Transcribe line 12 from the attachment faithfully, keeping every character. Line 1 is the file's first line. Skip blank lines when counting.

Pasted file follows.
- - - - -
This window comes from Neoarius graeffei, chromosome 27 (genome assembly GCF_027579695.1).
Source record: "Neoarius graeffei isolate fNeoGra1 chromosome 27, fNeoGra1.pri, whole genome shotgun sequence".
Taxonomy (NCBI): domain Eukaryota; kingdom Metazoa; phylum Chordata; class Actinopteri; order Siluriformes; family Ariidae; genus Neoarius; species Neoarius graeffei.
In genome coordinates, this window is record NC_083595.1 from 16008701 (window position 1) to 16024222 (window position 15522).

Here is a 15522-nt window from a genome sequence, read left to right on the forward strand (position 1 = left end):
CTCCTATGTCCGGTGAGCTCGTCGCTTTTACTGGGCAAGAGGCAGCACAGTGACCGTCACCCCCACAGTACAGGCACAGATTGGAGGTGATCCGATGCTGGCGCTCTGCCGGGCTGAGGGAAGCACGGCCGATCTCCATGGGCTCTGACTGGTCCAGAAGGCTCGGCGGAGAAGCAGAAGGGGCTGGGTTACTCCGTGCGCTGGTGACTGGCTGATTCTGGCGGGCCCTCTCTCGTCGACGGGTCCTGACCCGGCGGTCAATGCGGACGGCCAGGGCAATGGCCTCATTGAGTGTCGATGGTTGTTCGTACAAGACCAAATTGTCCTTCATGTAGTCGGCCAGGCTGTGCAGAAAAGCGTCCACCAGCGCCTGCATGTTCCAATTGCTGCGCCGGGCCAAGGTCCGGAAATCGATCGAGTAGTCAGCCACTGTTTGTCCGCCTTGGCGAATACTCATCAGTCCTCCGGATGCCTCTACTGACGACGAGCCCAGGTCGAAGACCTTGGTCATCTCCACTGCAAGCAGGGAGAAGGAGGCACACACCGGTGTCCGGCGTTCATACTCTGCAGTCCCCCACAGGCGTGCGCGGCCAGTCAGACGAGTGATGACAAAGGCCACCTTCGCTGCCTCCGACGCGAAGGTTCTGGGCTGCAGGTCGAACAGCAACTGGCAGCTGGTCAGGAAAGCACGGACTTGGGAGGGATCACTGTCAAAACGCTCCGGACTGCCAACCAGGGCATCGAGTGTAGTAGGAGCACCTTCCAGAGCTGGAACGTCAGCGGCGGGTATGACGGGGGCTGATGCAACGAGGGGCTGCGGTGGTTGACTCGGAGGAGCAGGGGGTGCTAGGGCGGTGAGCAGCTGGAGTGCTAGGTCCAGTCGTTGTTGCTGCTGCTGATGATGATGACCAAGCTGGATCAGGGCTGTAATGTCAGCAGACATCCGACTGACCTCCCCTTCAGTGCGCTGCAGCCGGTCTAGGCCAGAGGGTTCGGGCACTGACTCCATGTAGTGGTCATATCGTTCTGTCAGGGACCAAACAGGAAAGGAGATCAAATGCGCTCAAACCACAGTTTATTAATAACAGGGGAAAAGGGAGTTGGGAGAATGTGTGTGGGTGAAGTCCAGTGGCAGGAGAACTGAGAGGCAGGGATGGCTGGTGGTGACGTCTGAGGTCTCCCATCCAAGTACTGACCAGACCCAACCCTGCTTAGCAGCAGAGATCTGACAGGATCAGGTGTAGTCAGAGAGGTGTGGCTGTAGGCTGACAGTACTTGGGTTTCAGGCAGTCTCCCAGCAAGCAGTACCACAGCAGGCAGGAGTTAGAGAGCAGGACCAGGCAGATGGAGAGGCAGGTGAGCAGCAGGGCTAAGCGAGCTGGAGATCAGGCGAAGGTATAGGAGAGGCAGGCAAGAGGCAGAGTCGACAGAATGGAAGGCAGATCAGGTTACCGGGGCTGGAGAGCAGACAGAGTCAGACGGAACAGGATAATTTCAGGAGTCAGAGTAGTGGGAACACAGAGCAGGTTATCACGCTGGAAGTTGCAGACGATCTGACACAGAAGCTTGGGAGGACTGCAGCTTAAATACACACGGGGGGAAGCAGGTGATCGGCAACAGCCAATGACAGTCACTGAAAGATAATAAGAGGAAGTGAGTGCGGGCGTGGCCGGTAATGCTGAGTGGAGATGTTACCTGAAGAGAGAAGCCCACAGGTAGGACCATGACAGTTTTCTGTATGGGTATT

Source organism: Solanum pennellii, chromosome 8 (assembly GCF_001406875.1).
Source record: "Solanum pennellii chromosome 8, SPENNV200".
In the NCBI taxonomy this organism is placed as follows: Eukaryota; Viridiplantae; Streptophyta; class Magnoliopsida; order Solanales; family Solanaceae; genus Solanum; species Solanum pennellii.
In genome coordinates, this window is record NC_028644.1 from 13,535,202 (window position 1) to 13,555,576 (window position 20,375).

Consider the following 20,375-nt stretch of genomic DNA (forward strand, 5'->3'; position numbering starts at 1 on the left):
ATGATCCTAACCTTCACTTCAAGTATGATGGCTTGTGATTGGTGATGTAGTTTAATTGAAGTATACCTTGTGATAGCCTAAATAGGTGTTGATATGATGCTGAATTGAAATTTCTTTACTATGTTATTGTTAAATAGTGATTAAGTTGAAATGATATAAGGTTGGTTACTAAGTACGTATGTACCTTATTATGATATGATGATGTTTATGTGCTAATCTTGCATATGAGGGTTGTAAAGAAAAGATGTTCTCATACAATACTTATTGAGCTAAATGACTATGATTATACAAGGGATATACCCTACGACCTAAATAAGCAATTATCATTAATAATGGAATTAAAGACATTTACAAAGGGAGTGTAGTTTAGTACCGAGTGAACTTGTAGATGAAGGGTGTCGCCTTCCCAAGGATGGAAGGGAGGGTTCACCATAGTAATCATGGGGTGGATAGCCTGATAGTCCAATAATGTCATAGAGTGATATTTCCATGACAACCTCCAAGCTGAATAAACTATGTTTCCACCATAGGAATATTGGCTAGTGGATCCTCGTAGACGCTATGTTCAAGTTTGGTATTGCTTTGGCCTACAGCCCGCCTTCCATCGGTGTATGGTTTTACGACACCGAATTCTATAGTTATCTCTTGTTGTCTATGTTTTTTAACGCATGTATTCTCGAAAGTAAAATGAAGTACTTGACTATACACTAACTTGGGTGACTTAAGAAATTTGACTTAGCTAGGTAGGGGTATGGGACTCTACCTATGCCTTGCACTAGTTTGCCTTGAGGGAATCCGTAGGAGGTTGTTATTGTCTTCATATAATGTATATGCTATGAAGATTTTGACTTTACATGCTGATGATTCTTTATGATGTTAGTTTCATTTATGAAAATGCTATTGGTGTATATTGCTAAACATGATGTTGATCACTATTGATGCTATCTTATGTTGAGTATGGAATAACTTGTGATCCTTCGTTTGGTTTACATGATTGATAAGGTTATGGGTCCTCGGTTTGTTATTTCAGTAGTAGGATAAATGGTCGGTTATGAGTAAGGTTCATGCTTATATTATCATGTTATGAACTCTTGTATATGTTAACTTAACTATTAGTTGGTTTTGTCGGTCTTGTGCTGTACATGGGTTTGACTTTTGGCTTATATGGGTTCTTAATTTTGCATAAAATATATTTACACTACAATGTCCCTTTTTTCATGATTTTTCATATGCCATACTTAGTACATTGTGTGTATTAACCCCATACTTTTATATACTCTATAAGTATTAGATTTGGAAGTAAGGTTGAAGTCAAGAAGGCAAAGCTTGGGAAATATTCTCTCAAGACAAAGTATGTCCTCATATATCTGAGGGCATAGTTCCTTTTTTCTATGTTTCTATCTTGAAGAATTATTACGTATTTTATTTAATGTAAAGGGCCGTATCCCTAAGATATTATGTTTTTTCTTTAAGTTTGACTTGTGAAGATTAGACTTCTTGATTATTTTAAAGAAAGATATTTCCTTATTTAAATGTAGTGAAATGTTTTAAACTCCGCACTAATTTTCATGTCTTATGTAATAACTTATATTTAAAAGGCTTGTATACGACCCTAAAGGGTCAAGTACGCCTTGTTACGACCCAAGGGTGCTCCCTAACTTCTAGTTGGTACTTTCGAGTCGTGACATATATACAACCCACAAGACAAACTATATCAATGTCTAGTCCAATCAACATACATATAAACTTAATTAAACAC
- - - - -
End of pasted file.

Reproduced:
ATGATCCTAACCTTCACTTCAAGTATGATGGCTTGTGATTGGTGATGTAGTTTAATTGAAGTATACCTTGTGATAGCCTAAATAGGTGTTGATATGATGCTGAATTGAAATTTCTTTACTATGTTATTGTTAAATAGTGATTAAGTTGAAATGATATAAGGTTGGTTACTAAGTACGTATGTACCTTATTATGATATGATGATGTTTATGTGCTAATCTTGCATATGAGGGTTGTAAAGAAAAGATGTTCTCATACAATACTTATTGAGCTAAATGACTATGATTATACAAGGGATATACCCTACGACCTAAATAAGCAATTATCATTAATAATGGAATTAAAGACATTTACAAAGGGAGTGTAGTTTAGTACCGAGTGAACTTGTAGATGAAGGGTGTCGCCTTCCCAAGGATGGAAGGGAGGGTTCACCATAGTAATCATGGGGTGGATAGCCTGATAGTCCAATAATGTCATAGAGTGATATTTCCATGACAACCTCCAAGCTGAATAAACTATGTTTCCACCATAGGAATATTGGCTAGTGGATCCTCGTAGACGCTATGTTCAAGTTTGGTATTGCTTTGGCCTACAGCCCGCCTTCCATCGGTGTATGGTTTTACGACACCGAATTCTATAGTTATCTCTTGTTGTCTATGTTTTTTAACGCATGTATTCTCGAAAGTAAAATGAAGTACTTGACTATACACTAACTTGGGTGACTTAAGAAATTTGACTTAGCTAGGTAGGGGTATGGGACTCTACCTATGCCTTGCACTAGTTTGCCTTGAGGGAATCCGTAGGAGGTTGTTATTGTCTTCATATAATGTATATGCTATGAAGATTTTGACTTTACATGCTGATGATTCTTTATGATGTTAGTTTCATTTATGAAAATGCTATTGGTGTATATTGCTAAACATGATGTTGATCACTATTGATGCTATCTTATGTTGAGTATGGAATAACTTGTGATCCTTCGTTTGGTTTACATGATTGATAAGGTTATGGGTCCTCGGTTTGTTATTTCAGTAGTAGGATAAATGGTCGGTTATGAGTAAGGTTCATGCTTATATTATCATGTTATGAACTCTTGTATATGTTAACTTAACTATTAGTTGGTTTTGTCGGTCTTGTGCTGTACATGGGTTTGACTTTTGGCTTATATGGGTTCTTAATTTTGCATAAAATATATTTACACTACAATGTCCCTTTTTTCATGATTTTTCATATGCCATACTTAGTACATTGTGTGTATTAACCCCATACTTTTATATACTCTATAAGTATTAGATTTGGAAGTAAGGTTGAAGTCAAGAAGGCAAAGCTTGGGAAATATTCTCTCAAGACAAAGTATGTCCTCATATATCTGAGGGCATAGTTCCTTTTTTCTATGTTTCTATCTTGAAGAATTATTACGTATTTTATTTAATGTAAAGGGCCGTATCCCTAAGATATTATGTTTTTTCTTTAAGTTTGACTTGTGAAGATTAGACTTCTTGATTATTTTAAAGAAAGATATTTCCTTATTTAAATGTAGTGAAATGTTTTAAACTCCGCACTAATTTTCATGTCTTATGTAATAACTTATATTTAAAAGGCTTGTATACGACCCTAAAGGGTCAAGTACGCCTTGTTACGACCCAAGGGTGCTCCCTAACTTCTAGTTGGTACTTTCGAGTCGTGACATATATACAACCCACAAGACAAACTATATCAATGTCTAGTCCAATCAACATACATATAAACTTAATTAAACAC